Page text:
With SARS still fresh in Canadian memory and angst about a possible avian flu pandemic growing, a new computer game for youngsters could prove fortuitous, reported the Toronto Star Sept. 12. It aims to teach children – as they play – what they can do themselves to prevent the spread of infectious diseases such as SARS, West Nile Virus, AIDS and bird flu. “In epidemics, the big enemy is not illness and disease [but] ignorance,” said Suzanne de Castell, an education researcher at Simon Fraser University, who developed Contagion along with Professor Jennifer Jenson of York’s Faculty of Education.It’s part of a program called SAGE (Simulation and Advanced Gaming Environments for Learning), which is developing a range of interactive games that kids can play on computers, the Internet, hand-helds and cellphones. The goal is to slip in a dose of learning with the kind of play that today’s media-savvy kids adore.


Argo chose games over guns


Jeff Johnson

comes from a rare breed, reported The Toronto Sun Sept. 11. Unlike the thousands of emigres who adopt Toronto as their new home, Johnson was born and raised in the city and has lived in neighbourhoods like Etobicoke, Black Creek and Rexdale. He loves T.O. for being a pillar of tolerance and diversity. But the wave of violence that seems to be screaming out of newspapers and TVs isn’t new, says the Toronto Argonaut and former York Lion, and it needs to be dealt with.Like some of his teammates who grew up within arm’s reach of guns and violence, it would have been almost natural for Johnson to get mixed up in gang culture. Johnson never got involved because, instead of being idle after school, he chose extra-curricular activities, heavy on sports. “It all comes down to choices,” he said. And it’s not just sports that can save you, stressed Johnson, who earned a BA in kinesiology from York in 2002. “School is your future. The choices you make now are important to your future.”


Split leadership not necessarily good for corporation


North American companies are under growing pressure by shareholder activists to split the combined roles in the post-Enron world of financial and accounting scandals, reported The Globe and Mail Sept. 12. Many experts favour the split-leadership structure, saying it is essential for good corporate governance because of inherent conflict in the roles of CEO and chairman. But some warn there is no guarantee of improved corporate performance, while there is a risk of turf wars. Richard Leblanc, a professor of corporate governance at York’s School of Administrative Studies, said separating the two roles offers no guarantee of improved corporate performance, and that’s the finding of many US studies over about 20 years. “It’s not whether you separate the role, it’s the effectiveness of the individuals in the roles,” argued Leblanc, co-author of Inside the Boardroom: How Boards Really Work and the Coming Revolution in Corporate Governance. “It’s better to have the same person occupying both roles, who does an effective job, than to split the role and have a non-performing, non-executive Chair who doesn’t understand the business.”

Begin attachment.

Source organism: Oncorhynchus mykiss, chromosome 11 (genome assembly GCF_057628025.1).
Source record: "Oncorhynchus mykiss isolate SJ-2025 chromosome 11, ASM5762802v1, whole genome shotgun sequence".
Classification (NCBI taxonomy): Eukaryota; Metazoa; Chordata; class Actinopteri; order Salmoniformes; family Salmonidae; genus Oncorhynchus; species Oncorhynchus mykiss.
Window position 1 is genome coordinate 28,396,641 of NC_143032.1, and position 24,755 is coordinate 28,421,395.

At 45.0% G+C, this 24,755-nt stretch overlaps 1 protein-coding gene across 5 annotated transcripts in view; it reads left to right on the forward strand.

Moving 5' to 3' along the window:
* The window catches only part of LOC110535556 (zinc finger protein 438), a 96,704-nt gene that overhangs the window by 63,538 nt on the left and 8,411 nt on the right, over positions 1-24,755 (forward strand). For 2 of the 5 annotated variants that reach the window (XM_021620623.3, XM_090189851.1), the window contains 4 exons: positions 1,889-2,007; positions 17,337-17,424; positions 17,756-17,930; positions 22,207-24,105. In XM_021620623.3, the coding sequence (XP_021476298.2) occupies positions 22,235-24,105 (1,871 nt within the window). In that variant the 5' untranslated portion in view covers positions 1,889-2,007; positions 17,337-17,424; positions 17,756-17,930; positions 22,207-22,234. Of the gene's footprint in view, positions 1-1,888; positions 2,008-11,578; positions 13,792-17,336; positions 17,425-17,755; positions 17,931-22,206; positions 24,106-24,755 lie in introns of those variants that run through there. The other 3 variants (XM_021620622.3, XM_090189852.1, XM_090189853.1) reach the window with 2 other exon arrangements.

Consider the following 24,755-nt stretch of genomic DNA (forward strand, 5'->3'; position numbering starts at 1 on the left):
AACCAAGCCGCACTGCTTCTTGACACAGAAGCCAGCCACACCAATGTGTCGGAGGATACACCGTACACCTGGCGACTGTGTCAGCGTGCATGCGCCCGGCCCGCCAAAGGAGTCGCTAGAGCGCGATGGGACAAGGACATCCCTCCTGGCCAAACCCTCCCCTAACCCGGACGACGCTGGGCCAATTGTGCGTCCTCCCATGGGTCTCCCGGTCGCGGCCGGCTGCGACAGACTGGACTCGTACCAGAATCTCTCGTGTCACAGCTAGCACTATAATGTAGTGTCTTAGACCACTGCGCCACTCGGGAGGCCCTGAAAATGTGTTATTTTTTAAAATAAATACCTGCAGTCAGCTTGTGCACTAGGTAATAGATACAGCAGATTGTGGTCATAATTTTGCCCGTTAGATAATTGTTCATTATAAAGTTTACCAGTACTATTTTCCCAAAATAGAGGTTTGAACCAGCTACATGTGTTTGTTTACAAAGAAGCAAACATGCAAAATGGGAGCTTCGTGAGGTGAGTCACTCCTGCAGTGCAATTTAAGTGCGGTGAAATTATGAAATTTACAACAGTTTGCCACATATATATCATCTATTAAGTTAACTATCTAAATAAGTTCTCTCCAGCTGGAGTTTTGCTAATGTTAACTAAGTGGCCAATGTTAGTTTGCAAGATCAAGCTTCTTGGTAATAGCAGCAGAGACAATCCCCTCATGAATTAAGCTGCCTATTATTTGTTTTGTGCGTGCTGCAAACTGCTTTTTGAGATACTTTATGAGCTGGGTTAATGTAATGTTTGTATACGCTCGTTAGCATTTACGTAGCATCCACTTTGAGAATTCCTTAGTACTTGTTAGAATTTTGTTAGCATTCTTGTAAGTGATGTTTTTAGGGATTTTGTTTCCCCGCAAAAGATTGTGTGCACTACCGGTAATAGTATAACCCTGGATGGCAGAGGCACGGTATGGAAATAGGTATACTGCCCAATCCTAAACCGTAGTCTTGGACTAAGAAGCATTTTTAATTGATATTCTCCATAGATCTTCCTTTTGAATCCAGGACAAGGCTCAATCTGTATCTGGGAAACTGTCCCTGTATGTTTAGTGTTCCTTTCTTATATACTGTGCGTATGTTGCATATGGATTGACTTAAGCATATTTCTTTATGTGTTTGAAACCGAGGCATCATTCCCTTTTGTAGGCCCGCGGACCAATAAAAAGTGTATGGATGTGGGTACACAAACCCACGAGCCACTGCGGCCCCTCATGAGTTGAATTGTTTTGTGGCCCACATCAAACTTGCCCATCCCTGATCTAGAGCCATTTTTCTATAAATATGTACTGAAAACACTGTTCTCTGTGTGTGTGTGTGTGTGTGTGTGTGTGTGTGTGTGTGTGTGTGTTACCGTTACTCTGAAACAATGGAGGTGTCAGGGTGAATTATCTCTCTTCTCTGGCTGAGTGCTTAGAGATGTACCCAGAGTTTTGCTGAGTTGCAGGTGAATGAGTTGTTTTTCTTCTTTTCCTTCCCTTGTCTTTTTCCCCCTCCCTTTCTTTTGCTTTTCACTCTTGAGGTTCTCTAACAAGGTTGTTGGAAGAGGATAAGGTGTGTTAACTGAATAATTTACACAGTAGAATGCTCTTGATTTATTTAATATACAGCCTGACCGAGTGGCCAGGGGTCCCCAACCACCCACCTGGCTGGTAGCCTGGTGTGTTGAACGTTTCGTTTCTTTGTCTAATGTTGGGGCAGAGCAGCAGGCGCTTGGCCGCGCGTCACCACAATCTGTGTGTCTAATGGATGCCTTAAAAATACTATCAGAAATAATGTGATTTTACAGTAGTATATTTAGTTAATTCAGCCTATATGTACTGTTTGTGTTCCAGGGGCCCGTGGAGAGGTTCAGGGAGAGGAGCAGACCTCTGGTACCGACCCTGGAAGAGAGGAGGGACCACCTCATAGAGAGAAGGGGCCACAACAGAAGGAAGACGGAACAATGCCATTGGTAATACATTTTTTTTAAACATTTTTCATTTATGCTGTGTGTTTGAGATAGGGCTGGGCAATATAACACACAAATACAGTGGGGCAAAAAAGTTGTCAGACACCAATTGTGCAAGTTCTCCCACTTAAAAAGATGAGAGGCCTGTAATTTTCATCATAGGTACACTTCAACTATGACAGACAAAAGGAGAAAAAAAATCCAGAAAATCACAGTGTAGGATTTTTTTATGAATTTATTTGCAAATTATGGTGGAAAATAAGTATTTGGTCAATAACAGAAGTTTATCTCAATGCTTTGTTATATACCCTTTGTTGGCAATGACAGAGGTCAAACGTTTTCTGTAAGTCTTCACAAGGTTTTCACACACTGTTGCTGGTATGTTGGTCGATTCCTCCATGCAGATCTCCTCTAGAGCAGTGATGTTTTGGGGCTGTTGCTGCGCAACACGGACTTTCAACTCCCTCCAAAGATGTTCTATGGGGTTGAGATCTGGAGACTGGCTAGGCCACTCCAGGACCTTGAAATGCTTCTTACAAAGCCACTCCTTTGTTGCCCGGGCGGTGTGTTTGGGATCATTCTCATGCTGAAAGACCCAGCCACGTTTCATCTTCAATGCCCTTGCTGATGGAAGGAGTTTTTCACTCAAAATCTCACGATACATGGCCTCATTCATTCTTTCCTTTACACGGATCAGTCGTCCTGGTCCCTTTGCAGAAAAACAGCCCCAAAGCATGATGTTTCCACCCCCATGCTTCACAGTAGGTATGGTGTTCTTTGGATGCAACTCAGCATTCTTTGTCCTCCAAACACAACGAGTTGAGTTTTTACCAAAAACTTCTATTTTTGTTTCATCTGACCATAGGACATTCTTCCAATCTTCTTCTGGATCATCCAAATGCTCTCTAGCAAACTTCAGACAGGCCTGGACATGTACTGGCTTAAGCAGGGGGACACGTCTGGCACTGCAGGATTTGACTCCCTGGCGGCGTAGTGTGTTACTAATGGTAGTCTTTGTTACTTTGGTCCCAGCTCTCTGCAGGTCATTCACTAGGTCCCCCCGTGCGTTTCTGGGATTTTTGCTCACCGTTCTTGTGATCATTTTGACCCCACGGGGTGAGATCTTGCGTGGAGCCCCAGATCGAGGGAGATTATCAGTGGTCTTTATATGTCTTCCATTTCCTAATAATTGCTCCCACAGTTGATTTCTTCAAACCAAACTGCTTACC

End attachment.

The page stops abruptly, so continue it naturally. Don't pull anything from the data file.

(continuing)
Writer as mentor: Nino Ricci on hand for budding authors


Prize-winning novelist Nino Ricci knows the value of irony. He doesn’t have to look further than his own tentative first attempts at creative writing, reported The Windsor Star Sept.12.At 18, Leamington-born Ricci enrolled at York University to learn to become a writer. He asked to join a writing workshop conducted by W.O. Mitchell, author of Who Has Seen the Wind? and several other Canadian classics. Over the first three weeks, Ricci submitted the required assignments, “about 60 or 70 pages.” Then he was summoned to Mitchell’s office. “He told me there was nothing of substance in my writing, it was a waste of time my taking the course and I should drop out,” Ricci said. Ricci, who graduated with a BA in English literature in 1981, went on to win both the Governor General’s Award for fiction and the Books In Canada First Novel Award for Lives of the Saints, and he has published five books to wide critical acclaim.His newest appointment as writer-in-residence at the University of Windsor is a position Mitchell himself once held.


York cancelled film classes during festival


In a Sept. 10 special about the Toronto International Film Festival, The Globe and Mail reported that US distributors shunned the event when it opened in 1976 at the Festival of Festivals, but York University suspended film classes so that students could attend.


Foreign university opens in Burlington


Burlington has a tiny new university campus with an international flair, reported the Hamilton Spectator and The Record of Kitchener, Cambridge and Waterloo Sept. 12.Charles Sturt University of Australia is the first foreign university to offer teaching degrees since Ontario opened its doors to accredited out-of-province teacher-training programs. The one-year program fee is $15,000, which is much higher than Ontario universities but less than US universities, where costs can top $20,000. Tuition for York University‘s bachelor of education program is $4,183, and at Brock University, it is $5,500.


On air

  • On CTV’s “Talk” Sept. 9, Ben Mulroney reported that Chris Nash, a young filmmaker who received a D in his third-year film class at York last year, made the grade when his film joined the ranks of Canadian shorts running at the Toronto International Film Festival.